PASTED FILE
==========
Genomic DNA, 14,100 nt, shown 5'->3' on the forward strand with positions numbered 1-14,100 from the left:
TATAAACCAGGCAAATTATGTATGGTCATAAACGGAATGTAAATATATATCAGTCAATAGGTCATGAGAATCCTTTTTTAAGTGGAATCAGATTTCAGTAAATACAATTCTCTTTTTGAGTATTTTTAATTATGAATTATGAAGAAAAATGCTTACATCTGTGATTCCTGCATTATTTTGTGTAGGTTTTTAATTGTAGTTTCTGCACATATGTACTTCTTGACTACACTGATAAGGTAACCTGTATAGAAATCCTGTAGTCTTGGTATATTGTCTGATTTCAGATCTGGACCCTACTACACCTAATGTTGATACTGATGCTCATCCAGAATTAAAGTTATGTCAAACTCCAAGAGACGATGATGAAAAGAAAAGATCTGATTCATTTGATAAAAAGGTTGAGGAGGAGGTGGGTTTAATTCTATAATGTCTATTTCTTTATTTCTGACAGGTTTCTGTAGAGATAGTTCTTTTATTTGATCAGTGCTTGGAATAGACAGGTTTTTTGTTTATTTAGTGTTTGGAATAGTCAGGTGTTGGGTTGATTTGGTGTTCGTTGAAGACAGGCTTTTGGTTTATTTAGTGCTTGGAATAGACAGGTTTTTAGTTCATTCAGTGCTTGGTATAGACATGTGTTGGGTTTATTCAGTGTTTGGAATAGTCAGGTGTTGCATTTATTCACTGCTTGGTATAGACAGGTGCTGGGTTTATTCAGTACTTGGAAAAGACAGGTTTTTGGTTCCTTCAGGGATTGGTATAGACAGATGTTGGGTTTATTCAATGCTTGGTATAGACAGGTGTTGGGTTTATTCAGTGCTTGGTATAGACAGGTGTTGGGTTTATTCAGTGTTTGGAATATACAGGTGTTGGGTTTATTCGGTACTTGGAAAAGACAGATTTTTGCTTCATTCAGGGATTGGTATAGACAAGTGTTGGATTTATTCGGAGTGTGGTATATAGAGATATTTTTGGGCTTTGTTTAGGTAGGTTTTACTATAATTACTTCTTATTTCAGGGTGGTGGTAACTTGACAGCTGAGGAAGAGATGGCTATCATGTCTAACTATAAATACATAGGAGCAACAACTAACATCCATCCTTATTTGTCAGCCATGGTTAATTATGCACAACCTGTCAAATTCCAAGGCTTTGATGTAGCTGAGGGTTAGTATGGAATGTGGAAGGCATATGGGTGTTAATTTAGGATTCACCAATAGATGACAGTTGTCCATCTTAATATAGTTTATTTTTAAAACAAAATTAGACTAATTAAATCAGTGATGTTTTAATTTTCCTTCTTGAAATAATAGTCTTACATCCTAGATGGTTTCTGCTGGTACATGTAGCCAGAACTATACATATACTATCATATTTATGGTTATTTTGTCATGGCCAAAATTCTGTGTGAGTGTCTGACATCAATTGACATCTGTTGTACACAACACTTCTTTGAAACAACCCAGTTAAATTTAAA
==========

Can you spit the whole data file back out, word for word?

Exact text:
Genomic DNA, 14,100 nt, shown 5'->3' on the forward strand with positions numbered 1-14,100 from the left:
TATAAACCAGGCAAATTATGTATGGTCATAAACGGAATGTAAATATATATCAGTCAATAGGTCATGAGAATCCTTTTTTAAGTGGAATCAGATTTCAGTAAATACAATTCTCTTTTTGAGTATTTTTAATTATGAATTATGAAGAAAAATGCTTACATCTGTGATTCCTGCATTATTTTGTGTAGGTTTTTAATTGTAGTTTCTGCACATATGTACTTCTTGACTACACTGATAAGGTAACCTGTATAGAAATCCTGTAGTCTTGGTATATTGTCTGATTTCAGATCTGGACCCTACTACACCTAATGTTGATACTGATGCTCATCCAGAATTAAAGTTATGTCAAACTCCAAGAGACGATGATGAAAAGAAAAGATCTGATTCATTTGATAAAAAGGTTGAGGAGGAGGTGGGTTTAATTCTATAATGTCTATTTCTTTATTTCTGACAGGTTTCTGTAGAGATAGTTCTTTTATTTGATCAGTGCTTGGAATAGACAGGTTTTTTGTTTATTTAGTGTTTGGAATAGTCAGGTGTTGGGTTGATTTGGTGTTCGTTGAAGACAGGCTTTTGGTTTATTTAGTGCTTGGAATAGACAGGTTTTTAGTTCATTCAGTGCTTGGTATAGACATGTGTTGGGTTTATTCAGTGTTTGGAATAGTCAGGTGTTGCATTTATTCACTGCTTGGTATAGACAGGTGCTGGGTTTATTCAGTACTTGGAAAAGACAGGTTTTTGGTTCCTTCAGGGATTGGTATAGACAGATGTTGGGTTTATTCAATGCTTGGTATAGACAGGTGTTGGGTTTATTCAGTGCTTGGTATAGACAGGTGTTGGGTTTATTCAGTGTTTGGAATATACAGGTGTTGGGTTTATTCGGTACTTGGAAAAGACAGATTTTTGCTTCATTCAGGGATTGGTATAGACAAGTGTTGGATTTATTCGGAGTGTGGTATATAGAGATATTTTTGGGCTTTGTTTAGGTAGGTTTTACTATAATTACTTCTTATTTCAGGGTGGTGGTAACTTGACAGCTGAGGAAGAGATGGCTATCATGTCTAACTATAAATACATAGGAGCAACAACTAACATCCATCCTTATTTGTCAGCCATGGTTAATTATGCACAACCTGTCAAATTCCAAGGCTTTGATGTAGCTGAGGGTTAGTATGGAATGTGGAAGGCATATGGGTGTTAATTTAGGATTCACCAATAGATGACAGTTGTCCATCTTAATATAGTTTATTTTTAAAACAAAATTAGACTAATTAAATCAGTGATGTTTTAATTTTCCTTCTTGAAATAATAGTCTTACATCCTAGATGGTTTCTGCTGGTACATGTAGCCAGAACTATACATATACTATCATATTTATGGTTATTTTGTCATGGCCAAAATTCTGTGTGAGTGTCTGACATCAATTGACATCTGTTGTACACAACACTTCTTTGAAACAACCCAGTTAAATTTAAA